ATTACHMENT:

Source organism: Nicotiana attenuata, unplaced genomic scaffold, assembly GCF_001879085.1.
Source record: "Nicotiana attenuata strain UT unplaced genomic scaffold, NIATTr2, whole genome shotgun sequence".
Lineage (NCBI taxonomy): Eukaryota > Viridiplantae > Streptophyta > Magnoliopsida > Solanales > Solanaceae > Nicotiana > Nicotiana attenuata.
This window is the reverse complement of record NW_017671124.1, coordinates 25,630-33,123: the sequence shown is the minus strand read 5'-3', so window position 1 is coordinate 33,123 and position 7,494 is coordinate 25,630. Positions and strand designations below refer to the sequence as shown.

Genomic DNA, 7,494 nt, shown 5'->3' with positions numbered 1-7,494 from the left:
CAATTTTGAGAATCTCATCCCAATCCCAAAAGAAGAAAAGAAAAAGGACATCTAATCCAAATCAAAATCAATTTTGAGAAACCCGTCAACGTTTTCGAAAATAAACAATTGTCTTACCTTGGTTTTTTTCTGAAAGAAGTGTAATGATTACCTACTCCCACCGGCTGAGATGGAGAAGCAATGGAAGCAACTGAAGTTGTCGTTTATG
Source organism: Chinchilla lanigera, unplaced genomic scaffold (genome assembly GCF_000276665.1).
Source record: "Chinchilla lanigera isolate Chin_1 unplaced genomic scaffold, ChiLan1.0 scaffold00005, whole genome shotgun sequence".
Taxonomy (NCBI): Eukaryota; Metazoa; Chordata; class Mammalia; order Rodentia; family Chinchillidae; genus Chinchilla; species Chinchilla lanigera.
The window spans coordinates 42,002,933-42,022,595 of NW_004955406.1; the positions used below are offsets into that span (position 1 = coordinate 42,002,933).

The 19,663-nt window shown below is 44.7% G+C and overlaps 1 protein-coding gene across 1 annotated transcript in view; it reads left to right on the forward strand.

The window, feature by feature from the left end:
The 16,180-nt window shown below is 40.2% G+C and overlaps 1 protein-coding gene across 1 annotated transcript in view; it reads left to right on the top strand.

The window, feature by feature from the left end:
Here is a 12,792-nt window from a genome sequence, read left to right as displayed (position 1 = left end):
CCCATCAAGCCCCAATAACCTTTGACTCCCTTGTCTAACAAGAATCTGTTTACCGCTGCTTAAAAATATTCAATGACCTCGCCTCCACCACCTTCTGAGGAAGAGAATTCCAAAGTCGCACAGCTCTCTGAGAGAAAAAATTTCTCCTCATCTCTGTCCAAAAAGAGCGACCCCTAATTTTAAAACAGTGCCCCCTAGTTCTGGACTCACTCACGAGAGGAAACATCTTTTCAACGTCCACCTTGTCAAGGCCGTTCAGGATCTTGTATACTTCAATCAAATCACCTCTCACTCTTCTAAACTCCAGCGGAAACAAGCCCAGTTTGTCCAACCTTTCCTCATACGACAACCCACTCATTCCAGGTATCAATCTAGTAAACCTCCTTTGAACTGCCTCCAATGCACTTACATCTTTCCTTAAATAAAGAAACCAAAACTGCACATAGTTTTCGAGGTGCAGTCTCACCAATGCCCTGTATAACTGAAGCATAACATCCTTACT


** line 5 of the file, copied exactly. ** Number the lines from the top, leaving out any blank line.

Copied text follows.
Genomic DNA, 7,494 nt, shown 5'->3' with positions numbered 1-7,494 from the left: